|Scientific Name:||Cyprinodon arcuatus|
|Species Authority:||Minckley and Miller, 2002|
|Red List Category & Criteria:||Extinct ver 3.1|
|Reviewer(s):||Smith, K. & Darwall, W.R.T.|
|Facilitator/Compiler(s):||Hammerson, G.A. & Ormes, M.|
It is listed as Extinct because the species has not been detected for several decades, despite ample survey efforts.
|Range Description:||Its historical range included the upper Santa Cruz River basin (Gila River drainage), Arizona and probably Sonora (Minckley et al. 2002, Minckley and Marsh 2009). Attempts to maintain captive stock failed in 1971 (Miller et al. 1989).|
Regionally extinct:Mexico; United States
|Range Map:||Click here to open the map viewer and explore range.|
|Population:||It is probably extinct. Minckley et al. (2002) speculated that there is a possibility that an unknown captive stock exists somewhere in the tank(s) of a fish hobbyist.|
See Minckley et al. (1991) for an extensive account of the history of this species and of Monkey Spring.
|Habitat and Ecology:||Its habitat included springs and their effluents (Page and Burr 2011). This species was known from the margins of an artificial pond fed by an irrigation canal from Monkey Spring. Under natural conditions this species probably lived in marshes formed upstream from an extensive travertine terrace (Minckley 1973).|
|Movement patterns:||Not a Migrant|
|Use and Trade:||This species was not utilized.|
|Major Threat(s):||This species was a victim of water depletion caused by increasing aridity, channel incision (arroyo cutting), groundwater pumping for irrigation, and flow diversion for domestic use (Minckley et al. 2002). Monkey Spring (the occupied habitat) was altered into a pond and canal about a century ago. Extirpation occurred in the late 1960s during the repair and modification of an irrigation system fed by Monkey Spring, combined with predation resulting from unauthorized introduction of largemouth bass (Minckley and Marsh 2009).|
|Conservation Actions:||This species is extinct and cannot benefit from any protection or major management, monitoring, or research action.|
IUCN. 2013. IUCN Red List of Threatened Species (ver. 2013.1). Available at: http://www.iucnredlist.org. (Accessed: 12 June 2013).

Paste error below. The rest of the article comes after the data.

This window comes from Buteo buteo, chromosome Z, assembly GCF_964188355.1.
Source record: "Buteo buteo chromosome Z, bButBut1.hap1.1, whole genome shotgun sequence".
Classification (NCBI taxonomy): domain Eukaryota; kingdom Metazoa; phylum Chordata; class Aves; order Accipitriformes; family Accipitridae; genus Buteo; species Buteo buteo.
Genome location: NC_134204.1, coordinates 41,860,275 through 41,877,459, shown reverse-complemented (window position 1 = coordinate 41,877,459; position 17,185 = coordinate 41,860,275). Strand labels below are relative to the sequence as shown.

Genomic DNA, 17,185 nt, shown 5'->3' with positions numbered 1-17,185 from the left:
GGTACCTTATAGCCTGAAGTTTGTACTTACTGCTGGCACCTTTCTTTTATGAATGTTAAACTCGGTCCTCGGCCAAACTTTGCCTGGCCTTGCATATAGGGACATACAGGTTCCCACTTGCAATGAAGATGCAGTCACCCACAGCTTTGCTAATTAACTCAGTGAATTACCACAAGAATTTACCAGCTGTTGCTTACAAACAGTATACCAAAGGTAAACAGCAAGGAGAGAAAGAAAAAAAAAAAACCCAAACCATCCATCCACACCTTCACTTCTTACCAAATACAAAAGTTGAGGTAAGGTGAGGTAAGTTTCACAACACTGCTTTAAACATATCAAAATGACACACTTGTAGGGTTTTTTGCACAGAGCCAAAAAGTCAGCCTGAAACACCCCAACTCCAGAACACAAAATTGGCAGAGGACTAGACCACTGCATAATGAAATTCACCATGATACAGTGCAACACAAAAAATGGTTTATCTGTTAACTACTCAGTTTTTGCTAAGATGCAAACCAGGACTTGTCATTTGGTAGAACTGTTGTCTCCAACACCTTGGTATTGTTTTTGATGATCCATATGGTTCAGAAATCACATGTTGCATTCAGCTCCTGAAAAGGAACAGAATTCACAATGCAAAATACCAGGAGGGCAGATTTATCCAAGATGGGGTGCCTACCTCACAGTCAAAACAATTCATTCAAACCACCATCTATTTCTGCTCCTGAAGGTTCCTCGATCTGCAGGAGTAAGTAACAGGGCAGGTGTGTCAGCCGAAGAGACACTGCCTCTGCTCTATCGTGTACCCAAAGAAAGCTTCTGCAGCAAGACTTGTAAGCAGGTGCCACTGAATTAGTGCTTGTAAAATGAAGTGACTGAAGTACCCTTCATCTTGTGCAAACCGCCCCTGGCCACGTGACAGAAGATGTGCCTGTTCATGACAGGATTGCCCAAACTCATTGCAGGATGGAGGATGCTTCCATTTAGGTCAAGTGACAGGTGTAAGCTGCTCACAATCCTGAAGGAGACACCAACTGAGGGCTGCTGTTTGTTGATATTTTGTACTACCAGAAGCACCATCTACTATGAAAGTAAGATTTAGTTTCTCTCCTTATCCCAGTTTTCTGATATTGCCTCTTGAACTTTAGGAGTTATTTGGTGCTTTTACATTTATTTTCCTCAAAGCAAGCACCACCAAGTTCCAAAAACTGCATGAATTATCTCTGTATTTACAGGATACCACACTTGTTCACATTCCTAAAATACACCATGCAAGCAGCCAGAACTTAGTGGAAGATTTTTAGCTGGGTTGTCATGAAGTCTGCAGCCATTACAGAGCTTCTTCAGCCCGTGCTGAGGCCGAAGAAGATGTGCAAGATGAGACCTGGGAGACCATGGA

Miller, R.R., Williams, J.D. and Williams, J.E. 1989. Extinctions of North American fishes during the past century. Fisheries 14(6): 22-38.
Minckley, W.L. 1973. Fishes of Arizona. Arizona Game and Fish Department, Phoenix, Arizona.
Minckley, W.L. and Deacon, J.E. 1991. Battle Against Extinction: Native Fish Management in the American West. University of Arizona Press, Tucson, Arizona.
Minckley, W.L. and Marsh, P.C. 2009. Inland fishes of the greater Southwest: chronicle of a vanishing biota. University of Arizona Press, Tucson, Arizona.
Minckley, W.L., Meffe, G.K. and Soltz, D.L. 1991. Conservation and management of short-lived fishes: the cyprinodontoids. In: W.L. Minckley and J.E. Deacon (eds) (eds), Battle Against Extinction: Native Fish Management in the American West, pp. 247-282. University of Arizona Press, Tucson, Arizona.
Minckley, W.L., Miller, R.R. and Norris, S.M. 2002. Three new pupfish species, Cyprinodon (Teleostei, Cyprinodontidae), from Chihuahua, Mexico, and Arizona, USA. Copeia 2002: 687-705.
Nelson, J.S., Crossman, E.J., Espinosa-Perez, H., Findley, L.T., Gilbert, C.R., Lea, R.N. and Williams, J.D. 2004. Common and scientific names of fishes from the United States, Canada, and Mexico. American Fisheries Society, Bethesda, Maryland.
Page, L.M. and Burr, B.M. 2011. Peterson field guide to freshwater fishes of North America north of Mexico. Houghton Mifflin Harcourt, Boston, Massachusetts.
|Citation:||NatureServe. 2013. Cyprinodon arcuatus. The IUCN Red List of Threatened Species 2013: e.T202375A15362268.Downloaded on 23 July 2017.|